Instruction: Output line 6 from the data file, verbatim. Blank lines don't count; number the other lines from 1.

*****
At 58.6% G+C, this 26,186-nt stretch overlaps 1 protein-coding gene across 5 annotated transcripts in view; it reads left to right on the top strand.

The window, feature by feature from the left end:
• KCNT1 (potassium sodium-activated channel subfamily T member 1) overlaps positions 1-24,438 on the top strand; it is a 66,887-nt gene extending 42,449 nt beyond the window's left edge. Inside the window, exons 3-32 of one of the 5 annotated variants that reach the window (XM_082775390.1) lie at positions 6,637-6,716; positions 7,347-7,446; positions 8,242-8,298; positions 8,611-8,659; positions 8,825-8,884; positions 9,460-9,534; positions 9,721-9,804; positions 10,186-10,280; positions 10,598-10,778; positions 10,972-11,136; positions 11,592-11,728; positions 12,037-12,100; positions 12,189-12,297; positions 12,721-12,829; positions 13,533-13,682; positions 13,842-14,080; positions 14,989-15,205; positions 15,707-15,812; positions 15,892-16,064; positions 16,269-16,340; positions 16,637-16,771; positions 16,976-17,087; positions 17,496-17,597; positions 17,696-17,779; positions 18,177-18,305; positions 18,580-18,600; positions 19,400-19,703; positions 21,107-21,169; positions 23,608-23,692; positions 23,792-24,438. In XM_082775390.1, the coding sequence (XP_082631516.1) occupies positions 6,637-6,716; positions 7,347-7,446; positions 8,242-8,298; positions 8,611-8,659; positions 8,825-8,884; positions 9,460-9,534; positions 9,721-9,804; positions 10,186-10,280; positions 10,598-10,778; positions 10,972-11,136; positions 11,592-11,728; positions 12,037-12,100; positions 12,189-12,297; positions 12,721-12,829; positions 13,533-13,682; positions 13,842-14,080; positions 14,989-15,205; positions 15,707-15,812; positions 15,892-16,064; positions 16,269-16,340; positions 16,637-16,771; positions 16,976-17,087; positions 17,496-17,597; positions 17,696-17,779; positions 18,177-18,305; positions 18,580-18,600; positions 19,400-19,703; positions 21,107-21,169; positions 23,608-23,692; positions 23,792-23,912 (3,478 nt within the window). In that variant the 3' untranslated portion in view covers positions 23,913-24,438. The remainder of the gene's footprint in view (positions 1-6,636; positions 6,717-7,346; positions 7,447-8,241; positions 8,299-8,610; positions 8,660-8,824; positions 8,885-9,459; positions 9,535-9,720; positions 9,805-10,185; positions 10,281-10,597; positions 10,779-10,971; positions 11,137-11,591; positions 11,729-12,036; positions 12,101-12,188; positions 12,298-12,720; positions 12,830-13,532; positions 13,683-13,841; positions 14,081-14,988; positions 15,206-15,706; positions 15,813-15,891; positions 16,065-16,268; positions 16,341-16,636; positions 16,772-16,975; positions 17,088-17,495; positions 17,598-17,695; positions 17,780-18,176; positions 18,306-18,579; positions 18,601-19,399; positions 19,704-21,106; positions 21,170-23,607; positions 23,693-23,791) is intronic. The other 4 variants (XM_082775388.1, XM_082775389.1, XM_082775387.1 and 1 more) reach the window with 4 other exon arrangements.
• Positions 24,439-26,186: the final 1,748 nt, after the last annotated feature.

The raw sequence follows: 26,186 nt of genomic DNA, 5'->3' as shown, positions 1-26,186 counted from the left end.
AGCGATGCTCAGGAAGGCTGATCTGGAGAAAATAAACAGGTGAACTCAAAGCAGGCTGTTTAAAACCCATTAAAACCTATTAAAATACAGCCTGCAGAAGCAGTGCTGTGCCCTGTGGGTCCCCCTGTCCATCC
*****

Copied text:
AGCGATGCTCAGGAAGGCTGATCTGGAGAAAATAAACAGGTGAACTCAAAGCAGGCTGTTTAAAACCCATTAAAACCTATTAAAATACAGCCTGCAGAAGCAGTGCTGTGCCCTGTGGGTCCCCCTGTCCATCC